People who stutter (PWS) not only deal with managing involuntary speech disruptions that can make speech physically and mentally exhausting, they also frequently experience negative social reactions that can make communication even more challenging. In order to enhance the psychological well-being of PWS and increase their participation and inclusion, it is critical that professionals have knowledge of public stigma and its relevance to stuttering. This paper aims to provide the reader with this information in the hope that it might ultimately help guide clinical practice, or personal management of stuttering. Specifically this paper will discuss the
- background of public stigma and its relevance for PWS;
- rationale for why this topic is important for professionals to take into account when providing services for PWS;
- brief review of the research literature in public stigma reduction for stuttering; and
- call for continued research in this area emphasizing the importance of discovering evidence-based methods for public stigma reduction in stuttering.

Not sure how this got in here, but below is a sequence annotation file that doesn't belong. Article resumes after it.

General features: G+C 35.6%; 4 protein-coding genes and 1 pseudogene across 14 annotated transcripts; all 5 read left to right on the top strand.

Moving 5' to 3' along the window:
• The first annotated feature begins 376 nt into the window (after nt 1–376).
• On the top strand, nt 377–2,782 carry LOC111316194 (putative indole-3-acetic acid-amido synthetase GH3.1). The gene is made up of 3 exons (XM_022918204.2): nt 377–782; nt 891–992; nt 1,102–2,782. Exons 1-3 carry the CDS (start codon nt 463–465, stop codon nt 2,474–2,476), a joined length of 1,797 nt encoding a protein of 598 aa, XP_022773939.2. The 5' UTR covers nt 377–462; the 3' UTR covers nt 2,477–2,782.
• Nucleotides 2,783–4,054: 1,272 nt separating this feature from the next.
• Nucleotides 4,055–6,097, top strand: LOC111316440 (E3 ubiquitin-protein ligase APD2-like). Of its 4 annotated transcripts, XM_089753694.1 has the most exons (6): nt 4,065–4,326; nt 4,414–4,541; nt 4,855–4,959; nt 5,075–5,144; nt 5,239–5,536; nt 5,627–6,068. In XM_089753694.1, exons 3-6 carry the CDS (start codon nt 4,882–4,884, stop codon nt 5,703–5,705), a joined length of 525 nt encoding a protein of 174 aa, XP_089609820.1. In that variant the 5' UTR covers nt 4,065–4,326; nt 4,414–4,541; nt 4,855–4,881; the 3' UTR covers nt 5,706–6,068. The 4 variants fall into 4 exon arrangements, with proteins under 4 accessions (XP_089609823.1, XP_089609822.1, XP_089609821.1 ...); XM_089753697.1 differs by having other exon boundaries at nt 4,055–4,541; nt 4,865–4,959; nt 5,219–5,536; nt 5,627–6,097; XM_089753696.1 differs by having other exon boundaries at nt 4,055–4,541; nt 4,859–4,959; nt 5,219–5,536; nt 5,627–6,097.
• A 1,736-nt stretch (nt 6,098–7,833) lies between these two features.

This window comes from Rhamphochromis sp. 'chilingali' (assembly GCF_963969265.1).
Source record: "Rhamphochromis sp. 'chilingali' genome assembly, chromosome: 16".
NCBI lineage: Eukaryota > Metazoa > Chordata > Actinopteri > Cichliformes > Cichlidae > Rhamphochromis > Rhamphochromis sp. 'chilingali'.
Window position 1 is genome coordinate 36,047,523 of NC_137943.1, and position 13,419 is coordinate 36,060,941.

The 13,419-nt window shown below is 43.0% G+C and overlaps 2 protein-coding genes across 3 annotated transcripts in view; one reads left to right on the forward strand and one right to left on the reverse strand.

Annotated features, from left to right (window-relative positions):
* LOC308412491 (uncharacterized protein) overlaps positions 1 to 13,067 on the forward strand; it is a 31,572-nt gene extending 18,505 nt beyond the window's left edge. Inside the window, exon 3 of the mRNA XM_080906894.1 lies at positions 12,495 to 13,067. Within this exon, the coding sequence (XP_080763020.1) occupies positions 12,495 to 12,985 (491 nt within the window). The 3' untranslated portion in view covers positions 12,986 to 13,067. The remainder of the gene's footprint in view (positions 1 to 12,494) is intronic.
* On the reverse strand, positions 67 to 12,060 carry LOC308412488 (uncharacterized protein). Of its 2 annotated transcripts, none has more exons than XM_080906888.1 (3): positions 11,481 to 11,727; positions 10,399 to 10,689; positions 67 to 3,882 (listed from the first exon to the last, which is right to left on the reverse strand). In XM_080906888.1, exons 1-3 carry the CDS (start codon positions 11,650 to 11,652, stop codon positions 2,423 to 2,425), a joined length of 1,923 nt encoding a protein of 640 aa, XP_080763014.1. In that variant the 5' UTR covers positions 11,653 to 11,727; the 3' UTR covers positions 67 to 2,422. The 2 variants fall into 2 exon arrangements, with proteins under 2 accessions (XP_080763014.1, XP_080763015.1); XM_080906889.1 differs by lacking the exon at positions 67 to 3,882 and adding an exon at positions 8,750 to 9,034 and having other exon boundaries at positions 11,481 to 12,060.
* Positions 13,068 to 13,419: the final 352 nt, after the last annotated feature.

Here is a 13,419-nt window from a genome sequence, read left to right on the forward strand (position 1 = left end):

Public Stigma and Stuttering
Public stigma involves a process of negative reactions from the public to an individual or individuals who are believed to possess a trait or characteristic that is devalued by society (Corrigan, Larson, & Kuwabara, 2010; Link & Phelan, 2006). A trait, such as stuttered speech, becomes linked with a negative social identity and stereotypes are formed (e.g., PWS being classified as nervous, non-assertive, incompetent, etc.). The stereotype can result in prejudiced emotional reactions in which the public can become uncomfortable around PWS. Finally, the negative emotional reaction can lead to changes in behavioral intentions or actual behaviors (e.g., avoiding, segregating, or discriminating). The end product of discrimination against PWS means that opportunities for social activity, vocational and educational attainment, and speech related activities altogether could be reduced. These limitations from the public can lead to reductions in psychological well-being of PWS and barriers to achieving life goals (Boyle, 2013; 2015; Boyle & Blood, 2015).